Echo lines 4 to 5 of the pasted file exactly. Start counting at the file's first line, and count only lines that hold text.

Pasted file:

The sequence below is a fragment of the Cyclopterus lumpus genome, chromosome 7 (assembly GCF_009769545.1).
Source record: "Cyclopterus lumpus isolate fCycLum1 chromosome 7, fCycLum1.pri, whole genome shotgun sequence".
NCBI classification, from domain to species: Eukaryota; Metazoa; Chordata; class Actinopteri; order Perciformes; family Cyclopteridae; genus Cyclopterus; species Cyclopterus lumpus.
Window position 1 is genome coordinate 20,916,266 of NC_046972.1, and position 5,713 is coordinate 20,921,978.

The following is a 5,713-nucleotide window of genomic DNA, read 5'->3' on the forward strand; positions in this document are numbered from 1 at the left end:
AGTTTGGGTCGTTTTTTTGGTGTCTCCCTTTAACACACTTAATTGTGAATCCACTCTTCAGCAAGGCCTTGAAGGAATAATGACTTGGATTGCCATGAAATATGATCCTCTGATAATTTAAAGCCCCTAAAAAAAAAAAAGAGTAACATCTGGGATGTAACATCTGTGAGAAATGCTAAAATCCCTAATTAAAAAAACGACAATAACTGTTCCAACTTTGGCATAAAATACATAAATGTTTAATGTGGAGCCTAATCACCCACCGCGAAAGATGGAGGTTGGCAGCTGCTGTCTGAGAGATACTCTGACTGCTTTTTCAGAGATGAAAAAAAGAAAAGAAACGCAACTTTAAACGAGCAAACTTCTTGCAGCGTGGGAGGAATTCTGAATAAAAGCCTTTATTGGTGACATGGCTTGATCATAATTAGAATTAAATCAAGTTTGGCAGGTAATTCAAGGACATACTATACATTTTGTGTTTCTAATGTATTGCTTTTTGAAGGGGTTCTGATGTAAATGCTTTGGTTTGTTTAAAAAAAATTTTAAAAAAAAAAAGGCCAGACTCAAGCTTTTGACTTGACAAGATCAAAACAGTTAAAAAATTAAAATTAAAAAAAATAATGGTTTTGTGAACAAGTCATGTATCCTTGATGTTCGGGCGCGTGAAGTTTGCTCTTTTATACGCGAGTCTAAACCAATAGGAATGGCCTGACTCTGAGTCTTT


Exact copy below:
Window position 1 is genome coordinate 20,916,266 of NC_046972.1, and position 5,713 is coordinate 20,921,978.

The following is a 5,713-nucleotide window of genomic DNA, read 5'->3' on the forward strand; positions in this document are numbered from 1 at the left end: